Microsoft Researching Underwater Datacenters

Datacenters may be physical or virtual and are the backbone of cloud computing. They are used to house groups of networked computers that require a lot of power to store, process and or distribute massive amounts of information. The information that they store is accessed daily by our computers and smart phones. Up until now they have been built on land but Microsoft researchers believe the future of datacenters may be under the sea.

Sean James, a former submariner now working for Microsoft on a research team, was one of the authors of a paper that suggested the possibility of placing datacenters underwater. “What helped me bridge the gap between datacenters and underwater is that I’d seen how you can put sophisticated electronics underwater, and keep it shielded from salt water. It goes through a very rigorous testing and design process. So I knew there was a way to do that.” The special projects team at Microsoft took the idea and ran with it. Thus, Project Natick was born to manufacture and operate an underwater data center.

In August 2015, Microsoft deployed its first underwater datacenter housed inside a 10 by 7 foot container vessel named the Leona Philpot, a character in Microsoft’s “Halo” video game. It was deployed not too far off the coast of central California so they could hook into an existing electrical grid. It was hooked up and running in one day. A diver went down once a month to check on the vessel, but otherwise the team was able to stay constantly connected to it remotely. The vessel was retrieved in November after having been underwater for 100 days. The team is still analyzing data from the experiment but so far the results are promising.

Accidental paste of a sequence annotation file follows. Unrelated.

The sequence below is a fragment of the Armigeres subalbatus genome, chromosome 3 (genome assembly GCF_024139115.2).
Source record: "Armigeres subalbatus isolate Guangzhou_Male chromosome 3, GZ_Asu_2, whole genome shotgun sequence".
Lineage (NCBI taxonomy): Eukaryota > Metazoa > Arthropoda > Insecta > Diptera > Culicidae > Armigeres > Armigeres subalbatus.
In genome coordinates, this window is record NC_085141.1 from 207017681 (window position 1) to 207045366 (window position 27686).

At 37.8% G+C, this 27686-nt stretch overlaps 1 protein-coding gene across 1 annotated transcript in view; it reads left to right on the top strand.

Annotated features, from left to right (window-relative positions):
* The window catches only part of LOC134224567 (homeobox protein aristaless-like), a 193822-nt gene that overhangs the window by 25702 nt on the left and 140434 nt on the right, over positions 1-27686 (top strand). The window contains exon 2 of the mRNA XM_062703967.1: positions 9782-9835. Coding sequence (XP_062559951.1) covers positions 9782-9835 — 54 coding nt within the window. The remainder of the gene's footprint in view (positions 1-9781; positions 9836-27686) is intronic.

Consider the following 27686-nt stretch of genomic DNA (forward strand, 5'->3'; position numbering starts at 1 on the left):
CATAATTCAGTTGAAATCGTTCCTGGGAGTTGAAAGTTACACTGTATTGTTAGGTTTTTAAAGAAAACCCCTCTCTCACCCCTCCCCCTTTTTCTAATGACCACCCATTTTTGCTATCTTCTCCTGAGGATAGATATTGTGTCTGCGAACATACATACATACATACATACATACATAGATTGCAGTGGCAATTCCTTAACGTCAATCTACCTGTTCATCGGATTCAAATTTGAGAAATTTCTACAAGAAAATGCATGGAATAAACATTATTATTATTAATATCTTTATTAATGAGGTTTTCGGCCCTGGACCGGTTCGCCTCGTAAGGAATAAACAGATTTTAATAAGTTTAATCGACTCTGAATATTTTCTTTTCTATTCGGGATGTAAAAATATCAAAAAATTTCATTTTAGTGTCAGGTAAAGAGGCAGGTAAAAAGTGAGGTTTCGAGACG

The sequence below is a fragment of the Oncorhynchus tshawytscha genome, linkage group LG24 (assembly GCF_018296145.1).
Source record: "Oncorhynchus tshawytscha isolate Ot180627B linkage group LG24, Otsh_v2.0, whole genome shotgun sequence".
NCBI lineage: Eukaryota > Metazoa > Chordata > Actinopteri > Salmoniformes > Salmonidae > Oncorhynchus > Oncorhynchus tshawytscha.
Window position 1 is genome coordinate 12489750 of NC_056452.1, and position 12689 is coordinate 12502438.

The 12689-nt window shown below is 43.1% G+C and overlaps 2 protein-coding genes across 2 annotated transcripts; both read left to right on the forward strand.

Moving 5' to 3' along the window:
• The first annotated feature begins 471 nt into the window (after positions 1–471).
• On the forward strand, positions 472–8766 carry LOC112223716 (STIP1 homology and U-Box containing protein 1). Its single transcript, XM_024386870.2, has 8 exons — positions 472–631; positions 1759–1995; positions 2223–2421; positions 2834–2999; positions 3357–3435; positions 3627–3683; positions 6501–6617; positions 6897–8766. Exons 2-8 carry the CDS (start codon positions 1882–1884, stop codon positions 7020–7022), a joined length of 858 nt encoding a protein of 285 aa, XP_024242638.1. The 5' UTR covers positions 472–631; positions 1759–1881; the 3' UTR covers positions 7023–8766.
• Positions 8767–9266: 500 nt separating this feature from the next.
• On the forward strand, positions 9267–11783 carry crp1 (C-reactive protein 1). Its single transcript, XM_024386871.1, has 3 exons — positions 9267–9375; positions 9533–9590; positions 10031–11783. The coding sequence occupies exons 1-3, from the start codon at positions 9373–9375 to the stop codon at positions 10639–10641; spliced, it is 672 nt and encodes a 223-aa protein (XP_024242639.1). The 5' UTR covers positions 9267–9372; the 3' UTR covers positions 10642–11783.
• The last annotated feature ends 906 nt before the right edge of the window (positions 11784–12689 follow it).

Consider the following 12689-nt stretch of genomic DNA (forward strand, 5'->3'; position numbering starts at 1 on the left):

Project Natick may be the answer to Microsoft’s ongoing quest for cloud datacenter solutions that offer rapid provisioning, lower costs, high responsiveness and are more environmentally sustainable. Microsoft says the underwater datacenters might be able to utilize a new power source, (wave or tidal power) and reduce cooling costs and emissions by taking advantage of the lower surrounding temperatures. An underwater capsule can be built and deployed within 90 days. A Project Natick vessel could be dropped off the coast of a disaster zone to enable faster access to data. Since about half of the world’s population lives within 124 miles of the ocean, placing datacenters offshore brings them closer to more users which makes the time it takes data to transfer from a server to your computer or smart phone go down dramatically.

The Microsoft team is currently planning the project’s next phase, which could include a vessel four times the size of the current container with as much as 20 times the computer power. The team is also evaluating test sites for the vessel, which could be in the water for at least a year, deployed with a renewable ocean energy source.

Photo Courtesy of Microsoft

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